31 January 2007

The Shadow

Seen in a video, a shadow of his former self, Fidel also hangs like a nefarious shadow over Raul and his new regime.

Raul and his cronies know that they need to make some changes since they have gone out on a limb and publicly raised the expectations that economic reforms are in the making.

The Miami Herald today reads the tea leaves under the shadow and points to Lage, the once sidelined reformer, who is expected to take on a more prominent role.

..... experts agree that Lage's heightened profile is a sign of a Cuba to come: one under Raúl, where an economic overhaul could be welcomed.
Once on the edges of the Cuban limelight, Lage has represented Cuba at most international gatherings, from presidential summits to inaugurations, and recently headed a top-level delegation to Caracas to sign a string of agreements with Venezuelan President Hugo Chávez, Cuba's top ally and financial backer.

''Lage is key in all this,'' said Wayne Smith, a former chief of the U.S. diplomatic mission in Havana and critic of U.S. Cuba policy. ``Lage had been sort of put in the back seat, because he wanted to move ahead with economic reforms and Fidel didn't. Raúl comes in and makes Lage his right-hand man. He's been brought out of the closet, so to speak.''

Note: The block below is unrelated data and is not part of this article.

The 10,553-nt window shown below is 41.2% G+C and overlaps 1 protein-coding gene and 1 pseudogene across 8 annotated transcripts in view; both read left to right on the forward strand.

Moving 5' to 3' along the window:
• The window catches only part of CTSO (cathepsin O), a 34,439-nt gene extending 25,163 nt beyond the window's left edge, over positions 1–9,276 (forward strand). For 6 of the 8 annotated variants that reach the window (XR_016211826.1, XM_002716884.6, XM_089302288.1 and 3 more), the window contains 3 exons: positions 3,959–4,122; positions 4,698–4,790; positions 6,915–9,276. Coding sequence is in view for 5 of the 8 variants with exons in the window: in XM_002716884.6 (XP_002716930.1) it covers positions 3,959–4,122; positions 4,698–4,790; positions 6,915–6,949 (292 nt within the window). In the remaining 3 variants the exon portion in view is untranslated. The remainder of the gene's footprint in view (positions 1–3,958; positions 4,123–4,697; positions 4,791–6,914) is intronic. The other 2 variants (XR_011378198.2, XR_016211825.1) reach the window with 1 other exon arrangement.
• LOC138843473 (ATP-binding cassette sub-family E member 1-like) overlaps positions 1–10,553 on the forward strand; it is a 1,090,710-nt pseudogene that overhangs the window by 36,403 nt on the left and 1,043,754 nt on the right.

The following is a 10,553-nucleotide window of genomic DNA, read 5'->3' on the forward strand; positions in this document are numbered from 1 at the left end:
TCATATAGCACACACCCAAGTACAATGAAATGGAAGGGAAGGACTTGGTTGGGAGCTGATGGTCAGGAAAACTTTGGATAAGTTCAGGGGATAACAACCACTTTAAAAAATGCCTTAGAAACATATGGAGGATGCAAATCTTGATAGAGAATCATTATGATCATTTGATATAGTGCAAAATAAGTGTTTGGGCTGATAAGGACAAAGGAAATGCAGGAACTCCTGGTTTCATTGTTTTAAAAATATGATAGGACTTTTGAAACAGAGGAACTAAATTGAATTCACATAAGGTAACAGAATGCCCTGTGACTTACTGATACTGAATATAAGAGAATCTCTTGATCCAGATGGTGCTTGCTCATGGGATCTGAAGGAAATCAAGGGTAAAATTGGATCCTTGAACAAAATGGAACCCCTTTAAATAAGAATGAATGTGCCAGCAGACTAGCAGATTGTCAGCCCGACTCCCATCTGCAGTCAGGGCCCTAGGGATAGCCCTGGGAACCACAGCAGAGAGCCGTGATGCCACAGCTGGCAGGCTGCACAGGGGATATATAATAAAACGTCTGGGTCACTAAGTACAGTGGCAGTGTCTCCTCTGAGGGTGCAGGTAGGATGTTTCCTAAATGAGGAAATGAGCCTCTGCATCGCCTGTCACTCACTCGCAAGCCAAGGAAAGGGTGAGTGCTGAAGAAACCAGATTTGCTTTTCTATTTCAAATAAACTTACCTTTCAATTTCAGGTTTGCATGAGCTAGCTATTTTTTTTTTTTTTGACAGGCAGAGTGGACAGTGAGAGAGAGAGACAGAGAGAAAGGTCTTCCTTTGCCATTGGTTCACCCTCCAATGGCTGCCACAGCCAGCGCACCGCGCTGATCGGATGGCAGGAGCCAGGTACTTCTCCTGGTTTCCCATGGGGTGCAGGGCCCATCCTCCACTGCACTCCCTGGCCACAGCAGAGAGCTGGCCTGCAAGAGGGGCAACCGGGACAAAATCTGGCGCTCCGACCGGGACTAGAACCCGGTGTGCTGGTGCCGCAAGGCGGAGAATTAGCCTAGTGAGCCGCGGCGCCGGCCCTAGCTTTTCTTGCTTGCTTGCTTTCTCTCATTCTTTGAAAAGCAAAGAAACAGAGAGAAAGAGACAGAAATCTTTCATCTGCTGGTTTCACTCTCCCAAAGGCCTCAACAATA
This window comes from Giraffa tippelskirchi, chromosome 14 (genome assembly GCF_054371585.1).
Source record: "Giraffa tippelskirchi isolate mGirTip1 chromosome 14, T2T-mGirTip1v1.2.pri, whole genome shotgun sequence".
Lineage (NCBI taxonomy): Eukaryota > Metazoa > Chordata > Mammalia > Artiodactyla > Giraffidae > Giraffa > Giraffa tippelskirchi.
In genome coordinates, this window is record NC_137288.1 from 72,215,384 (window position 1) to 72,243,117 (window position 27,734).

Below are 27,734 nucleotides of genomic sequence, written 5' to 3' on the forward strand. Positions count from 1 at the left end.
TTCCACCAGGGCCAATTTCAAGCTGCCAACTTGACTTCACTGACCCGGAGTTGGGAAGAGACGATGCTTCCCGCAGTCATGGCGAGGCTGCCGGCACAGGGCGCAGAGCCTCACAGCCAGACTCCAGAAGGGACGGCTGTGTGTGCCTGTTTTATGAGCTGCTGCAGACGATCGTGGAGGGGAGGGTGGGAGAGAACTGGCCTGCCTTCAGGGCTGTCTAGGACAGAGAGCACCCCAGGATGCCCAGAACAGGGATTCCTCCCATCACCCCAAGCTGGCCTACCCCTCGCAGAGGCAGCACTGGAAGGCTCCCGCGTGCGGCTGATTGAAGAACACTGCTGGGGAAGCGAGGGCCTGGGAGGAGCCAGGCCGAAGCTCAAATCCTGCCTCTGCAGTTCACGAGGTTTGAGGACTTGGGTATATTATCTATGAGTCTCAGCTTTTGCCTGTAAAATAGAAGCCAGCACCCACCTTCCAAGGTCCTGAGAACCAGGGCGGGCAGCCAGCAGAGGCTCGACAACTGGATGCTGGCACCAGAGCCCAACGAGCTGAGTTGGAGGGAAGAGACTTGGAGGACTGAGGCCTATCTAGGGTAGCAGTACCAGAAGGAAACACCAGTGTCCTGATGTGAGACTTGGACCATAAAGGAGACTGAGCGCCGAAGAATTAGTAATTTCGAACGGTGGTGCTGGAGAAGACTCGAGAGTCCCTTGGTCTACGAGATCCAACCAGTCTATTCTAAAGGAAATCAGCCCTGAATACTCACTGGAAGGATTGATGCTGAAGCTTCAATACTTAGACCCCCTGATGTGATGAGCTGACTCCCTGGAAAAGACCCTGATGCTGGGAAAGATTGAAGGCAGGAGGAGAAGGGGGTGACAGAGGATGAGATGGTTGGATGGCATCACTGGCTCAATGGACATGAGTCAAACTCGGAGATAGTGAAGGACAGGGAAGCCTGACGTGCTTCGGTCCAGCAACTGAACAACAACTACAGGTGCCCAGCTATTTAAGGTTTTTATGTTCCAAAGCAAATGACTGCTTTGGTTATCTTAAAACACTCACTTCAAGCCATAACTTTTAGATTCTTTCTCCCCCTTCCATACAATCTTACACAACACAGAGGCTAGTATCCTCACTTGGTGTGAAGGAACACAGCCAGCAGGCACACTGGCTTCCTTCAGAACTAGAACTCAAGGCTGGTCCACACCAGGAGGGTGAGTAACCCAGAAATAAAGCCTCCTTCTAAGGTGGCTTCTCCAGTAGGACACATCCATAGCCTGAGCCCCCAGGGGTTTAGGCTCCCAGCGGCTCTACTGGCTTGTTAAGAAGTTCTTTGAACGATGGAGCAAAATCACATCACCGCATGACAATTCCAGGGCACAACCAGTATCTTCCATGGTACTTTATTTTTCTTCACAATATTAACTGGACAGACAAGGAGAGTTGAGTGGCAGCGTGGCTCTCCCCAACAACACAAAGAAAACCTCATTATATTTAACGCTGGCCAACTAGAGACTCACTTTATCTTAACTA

...hahaha Raul "out of the closet, so to speak.'' in the same sentence. Wayne made a funny.

Cuba watchers have been pointing to Lage's new found prominence for some time.

The articles touches on the Ramiro Valdes/Raul Castro "partnership" saying that although they are rivals, they were forced to come together in these uncertain times.

``The fact that . . . these two hated guys could come together and hold hands tells you something: in a moment of uncertainty, they will come together.''

I agree with other analysts who believe that it is more of a partnership due to a power struggle where Raul gave Valdes a share of the power to keep him close. Mobsters keep their friends close and their enemies closer.

Although experts wonder whether Raúl Castro named Valdés so he could keep his enemies close, they note that it nevertheless is a sign of closing ranks.

Interestingly, the "Tropical Taliban" appears to be losing influence.

The lower profile is important, because Pérez Roque is a key member of Fidel's inner circle. He's among the hard-liners dubbed Talibans for their strict allegiance to communism.

''He was like a son to Fidel,'' said Susan Kaufman Purcell, director of the Center for Hemispheric Policy at the University of Miami. ``He has apparently been pushed aside. Raúl doesn't want totally devoted protégés of Fidel.''

Also playing lesser roles in the past few months have been Ricardo Alarcón, president of the National Assembly, and Young Communists leaders Hassan Pérez and Otto Rivero, Cuba watchers said.

One thing is certain, though, nothing is going to happen until the shadow is gone and that might take a while.

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